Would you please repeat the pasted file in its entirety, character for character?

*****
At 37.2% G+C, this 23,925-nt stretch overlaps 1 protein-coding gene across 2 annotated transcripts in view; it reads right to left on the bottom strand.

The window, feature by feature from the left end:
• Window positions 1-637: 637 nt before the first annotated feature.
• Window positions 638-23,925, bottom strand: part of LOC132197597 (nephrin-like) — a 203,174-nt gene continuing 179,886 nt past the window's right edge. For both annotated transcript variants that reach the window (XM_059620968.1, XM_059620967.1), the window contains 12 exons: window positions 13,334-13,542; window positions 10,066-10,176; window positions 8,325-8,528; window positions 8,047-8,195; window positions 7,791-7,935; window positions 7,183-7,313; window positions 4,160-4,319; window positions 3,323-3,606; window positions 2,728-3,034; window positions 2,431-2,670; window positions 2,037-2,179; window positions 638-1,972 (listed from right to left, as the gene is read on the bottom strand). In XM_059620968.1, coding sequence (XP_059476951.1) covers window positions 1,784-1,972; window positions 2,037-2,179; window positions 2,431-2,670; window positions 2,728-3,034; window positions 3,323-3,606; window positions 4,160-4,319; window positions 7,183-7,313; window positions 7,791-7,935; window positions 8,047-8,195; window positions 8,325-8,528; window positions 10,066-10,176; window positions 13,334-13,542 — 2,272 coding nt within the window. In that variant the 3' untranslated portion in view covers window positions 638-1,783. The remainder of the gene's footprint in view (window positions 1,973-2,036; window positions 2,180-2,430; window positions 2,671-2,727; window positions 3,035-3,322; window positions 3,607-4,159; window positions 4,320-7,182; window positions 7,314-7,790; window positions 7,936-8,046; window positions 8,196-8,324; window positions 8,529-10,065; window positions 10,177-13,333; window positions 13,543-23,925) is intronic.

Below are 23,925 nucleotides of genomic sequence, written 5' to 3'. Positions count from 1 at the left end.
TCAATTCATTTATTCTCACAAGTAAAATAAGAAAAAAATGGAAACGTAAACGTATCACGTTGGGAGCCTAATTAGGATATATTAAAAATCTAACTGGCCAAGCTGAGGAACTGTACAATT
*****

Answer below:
At 37.2% G+C, this 23,925-nt stretch overlaps 1 protein-coding gene across 2 annotated transcripts in view; it reads right to left on the bottom strand.

The window, feature by feature from the left end:
• Window positions 1-637: 637 nt before the first annotated feature.
• Window positions 638-23,925, bottom strand: part of LOC132197597 (nephrin-like) — a 203,174-nt gene continuing 179,886 nt past the window's right edge. For both annotated transcript variants that reach the window (XM_059620968.1, XM_059620967.1), the window contains 12 exons: window positions 13,334-13,542; window positions 10,066-10,176; window positions 8,325-8,528; window positions 8,047-8,195; window positions 7,791-7,935; window positions 7,183-7,313; window positions 4,160-4,319; window positions 3,323-3,606; window positions 2,728-3,034; window positions 2,431-2,670; window positions 2,037-2,179; window positions 638-1,972 (listed from right to left, as the gene is read on the bottom strand). In XM_059620968.1, coding sequence (XP_059476951.1) covers window positions 1,784-1,972; window positions 2,037-2,179; window positions 2,431-2,670; window positions 2,728-3,034; window positions 3,323-3,606; window positions 4,160-4,319; window positions 7,183-7,313; window positions 7,791-7,935; window positions 8,047-8,195; window positions 8,325-8,528; window positions 10,066-10,176; window positions 13,334-13,542 — 2,272 coding nt within the window. In that variant the 3' untranslated portion in view covers window positions 638-1,783. The remainder of the gene's footprint in view (window positions 1,973-2,036; window positions 2,180-2,430; window positions 2,671-2,727; window positions 3,035-3,322; window positions 3,607-4,159; window positions 4,320-7,182; window positions 7,314-7,790; window positions 7,936-8,046; window positions 8,196-8,324; window positions 8,529-10,065; window positions 10,177-13,333; window positions 13,543-23,925) is intronic.

Below are 23,925 nucleotides of genomic sequence, written 5' to 3'. Positions count from 1 at the left end.
TCAATTCATTTATTCTCACAAGTAAAATAAGAAAAAAATGGAAACGTAAACGTATCACGTTGGGAGCCTAATTAGGATATATTAAAAATCTAACTGGCCAAGCTGAGGAACTGTACAATT